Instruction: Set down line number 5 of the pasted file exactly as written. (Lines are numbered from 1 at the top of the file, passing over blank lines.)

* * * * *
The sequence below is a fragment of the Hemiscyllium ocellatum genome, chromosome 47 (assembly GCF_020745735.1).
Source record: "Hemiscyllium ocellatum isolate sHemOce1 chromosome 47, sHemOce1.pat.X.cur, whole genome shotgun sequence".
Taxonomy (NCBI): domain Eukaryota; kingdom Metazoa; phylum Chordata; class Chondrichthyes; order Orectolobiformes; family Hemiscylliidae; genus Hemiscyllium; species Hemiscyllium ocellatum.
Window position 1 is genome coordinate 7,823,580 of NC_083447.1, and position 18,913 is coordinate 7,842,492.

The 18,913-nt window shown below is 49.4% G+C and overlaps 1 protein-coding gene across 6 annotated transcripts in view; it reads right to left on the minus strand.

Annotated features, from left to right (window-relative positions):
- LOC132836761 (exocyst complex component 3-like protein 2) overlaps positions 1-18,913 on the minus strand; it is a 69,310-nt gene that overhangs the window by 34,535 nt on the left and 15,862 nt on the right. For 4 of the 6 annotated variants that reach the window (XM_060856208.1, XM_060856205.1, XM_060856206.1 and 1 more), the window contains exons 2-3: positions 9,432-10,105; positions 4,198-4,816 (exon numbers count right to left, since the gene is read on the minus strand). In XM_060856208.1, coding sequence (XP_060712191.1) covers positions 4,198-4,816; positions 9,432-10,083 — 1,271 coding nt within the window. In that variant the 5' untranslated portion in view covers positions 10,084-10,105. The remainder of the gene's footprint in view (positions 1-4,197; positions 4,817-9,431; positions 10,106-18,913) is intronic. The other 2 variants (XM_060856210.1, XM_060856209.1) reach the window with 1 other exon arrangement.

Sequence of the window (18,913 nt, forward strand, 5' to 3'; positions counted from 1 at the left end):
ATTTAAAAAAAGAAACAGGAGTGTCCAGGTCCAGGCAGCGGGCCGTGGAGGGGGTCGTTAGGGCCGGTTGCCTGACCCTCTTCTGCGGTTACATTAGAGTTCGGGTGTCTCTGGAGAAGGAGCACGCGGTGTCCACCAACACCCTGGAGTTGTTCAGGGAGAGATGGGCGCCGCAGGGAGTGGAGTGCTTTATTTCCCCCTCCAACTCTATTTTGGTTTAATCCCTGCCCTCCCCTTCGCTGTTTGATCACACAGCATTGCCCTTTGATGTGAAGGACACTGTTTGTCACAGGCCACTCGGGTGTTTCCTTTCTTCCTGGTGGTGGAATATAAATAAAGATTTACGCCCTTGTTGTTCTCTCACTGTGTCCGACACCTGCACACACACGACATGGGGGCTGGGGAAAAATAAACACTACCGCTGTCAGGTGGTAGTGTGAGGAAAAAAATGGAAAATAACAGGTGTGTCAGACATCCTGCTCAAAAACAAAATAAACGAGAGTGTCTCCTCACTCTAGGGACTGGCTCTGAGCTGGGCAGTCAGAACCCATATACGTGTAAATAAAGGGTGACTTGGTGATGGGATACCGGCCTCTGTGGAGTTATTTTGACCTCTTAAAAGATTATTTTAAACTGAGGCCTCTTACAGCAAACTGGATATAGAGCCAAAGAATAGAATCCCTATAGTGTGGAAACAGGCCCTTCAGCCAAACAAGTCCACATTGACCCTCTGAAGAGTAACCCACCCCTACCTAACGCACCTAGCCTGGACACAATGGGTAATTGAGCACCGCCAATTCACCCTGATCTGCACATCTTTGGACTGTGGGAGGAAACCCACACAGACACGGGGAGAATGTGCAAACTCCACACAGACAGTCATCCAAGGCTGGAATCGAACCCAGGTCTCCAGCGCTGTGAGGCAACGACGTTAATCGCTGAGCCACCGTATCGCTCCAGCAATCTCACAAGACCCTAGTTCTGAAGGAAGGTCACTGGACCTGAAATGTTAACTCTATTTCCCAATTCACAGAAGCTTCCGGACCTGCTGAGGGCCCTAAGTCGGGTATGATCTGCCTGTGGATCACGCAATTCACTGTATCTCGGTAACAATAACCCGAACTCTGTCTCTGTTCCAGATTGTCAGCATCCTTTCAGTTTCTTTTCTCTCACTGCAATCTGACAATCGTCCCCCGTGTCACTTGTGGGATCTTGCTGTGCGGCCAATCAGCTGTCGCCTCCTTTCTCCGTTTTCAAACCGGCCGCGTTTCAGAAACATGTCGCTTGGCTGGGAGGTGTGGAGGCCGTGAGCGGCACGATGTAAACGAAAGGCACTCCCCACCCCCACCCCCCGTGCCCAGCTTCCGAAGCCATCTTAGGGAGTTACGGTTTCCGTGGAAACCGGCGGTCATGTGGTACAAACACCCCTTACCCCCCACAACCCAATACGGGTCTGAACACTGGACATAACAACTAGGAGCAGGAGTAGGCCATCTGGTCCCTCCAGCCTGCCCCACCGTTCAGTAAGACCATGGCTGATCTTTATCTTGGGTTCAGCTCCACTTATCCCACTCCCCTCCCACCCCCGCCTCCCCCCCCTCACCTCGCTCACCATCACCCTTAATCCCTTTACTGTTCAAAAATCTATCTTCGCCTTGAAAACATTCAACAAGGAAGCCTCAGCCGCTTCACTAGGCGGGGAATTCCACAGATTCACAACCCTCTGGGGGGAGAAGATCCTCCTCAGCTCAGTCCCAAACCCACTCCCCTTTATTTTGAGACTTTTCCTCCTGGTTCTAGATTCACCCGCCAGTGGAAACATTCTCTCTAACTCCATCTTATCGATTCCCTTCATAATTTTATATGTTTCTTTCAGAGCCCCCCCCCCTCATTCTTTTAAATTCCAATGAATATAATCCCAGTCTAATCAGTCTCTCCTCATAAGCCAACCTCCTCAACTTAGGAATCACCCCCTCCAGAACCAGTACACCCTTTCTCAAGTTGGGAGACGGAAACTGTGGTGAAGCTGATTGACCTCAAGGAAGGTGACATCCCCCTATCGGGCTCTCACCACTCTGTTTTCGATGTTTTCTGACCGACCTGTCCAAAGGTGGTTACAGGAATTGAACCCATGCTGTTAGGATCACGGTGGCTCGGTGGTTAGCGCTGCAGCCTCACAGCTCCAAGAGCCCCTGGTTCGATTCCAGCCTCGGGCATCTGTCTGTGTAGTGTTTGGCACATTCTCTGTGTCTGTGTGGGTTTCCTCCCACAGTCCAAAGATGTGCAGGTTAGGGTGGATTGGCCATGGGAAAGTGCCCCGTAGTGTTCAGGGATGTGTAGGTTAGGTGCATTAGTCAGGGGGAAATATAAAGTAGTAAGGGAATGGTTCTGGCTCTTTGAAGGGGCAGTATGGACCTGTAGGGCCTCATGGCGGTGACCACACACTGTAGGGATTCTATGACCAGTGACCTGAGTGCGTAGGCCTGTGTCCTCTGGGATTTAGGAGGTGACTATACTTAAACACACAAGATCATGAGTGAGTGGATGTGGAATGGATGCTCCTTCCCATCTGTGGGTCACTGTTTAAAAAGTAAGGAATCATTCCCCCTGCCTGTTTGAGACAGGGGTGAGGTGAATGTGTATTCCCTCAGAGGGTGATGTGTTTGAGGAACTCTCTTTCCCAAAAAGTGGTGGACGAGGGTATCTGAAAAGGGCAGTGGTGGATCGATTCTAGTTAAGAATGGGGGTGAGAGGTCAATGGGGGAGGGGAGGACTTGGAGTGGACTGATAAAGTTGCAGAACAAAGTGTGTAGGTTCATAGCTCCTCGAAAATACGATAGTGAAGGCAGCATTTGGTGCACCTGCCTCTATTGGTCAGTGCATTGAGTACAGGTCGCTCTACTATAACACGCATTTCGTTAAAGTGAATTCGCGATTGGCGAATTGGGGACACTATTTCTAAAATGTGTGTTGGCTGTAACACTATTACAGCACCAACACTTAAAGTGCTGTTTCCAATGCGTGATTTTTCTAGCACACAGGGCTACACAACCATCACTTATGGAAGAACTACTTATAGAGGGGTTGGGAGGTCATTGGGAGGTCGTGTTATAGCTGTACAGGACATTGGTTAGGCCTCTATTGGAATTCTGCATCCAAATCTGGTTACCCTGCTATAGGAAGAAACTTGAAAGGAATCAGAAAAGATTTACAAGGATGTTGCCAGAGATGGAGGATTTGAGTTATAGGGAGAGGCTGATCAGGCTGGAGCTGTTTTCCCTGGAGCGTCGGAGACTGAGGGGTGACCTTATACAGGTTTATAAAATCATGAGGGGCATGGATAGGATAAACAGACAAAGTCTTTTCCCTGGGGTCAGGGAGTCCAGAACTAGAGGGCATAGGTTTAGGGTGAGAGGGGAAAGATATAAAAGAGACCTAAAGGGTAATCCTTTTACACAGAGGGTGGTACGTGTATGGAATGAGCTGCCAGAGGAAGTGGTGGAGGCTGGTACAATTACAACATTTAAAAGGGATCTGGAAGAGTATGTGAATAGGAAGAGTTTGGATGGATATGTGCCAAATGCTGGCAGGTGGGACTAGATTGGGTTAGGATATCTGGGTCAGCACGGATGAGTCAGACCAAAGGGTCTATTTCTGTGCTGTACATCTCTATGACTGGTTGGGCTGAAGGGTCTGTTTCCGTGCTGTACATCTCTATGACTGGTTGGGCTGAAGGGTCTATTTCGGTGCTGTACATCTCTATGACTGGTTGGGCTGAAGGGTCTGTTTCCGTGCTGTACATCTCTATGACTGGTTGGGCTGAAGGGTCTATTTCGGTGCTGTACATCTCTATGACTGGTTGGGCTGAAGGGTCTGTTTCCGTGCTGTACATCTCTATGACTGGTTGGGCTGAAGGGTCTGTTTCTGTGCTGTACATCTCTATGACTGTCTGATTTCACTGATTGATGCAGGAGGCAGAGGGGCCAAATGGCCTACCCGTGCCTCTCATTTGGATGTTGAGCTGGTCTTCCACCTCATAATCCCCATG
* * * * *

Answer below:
The 18,913-nt window shown below is 49.4% G+C and overlaps 1 protein-coding gene across 6 annotated transcripts in view; it reads right to left on the minus strand.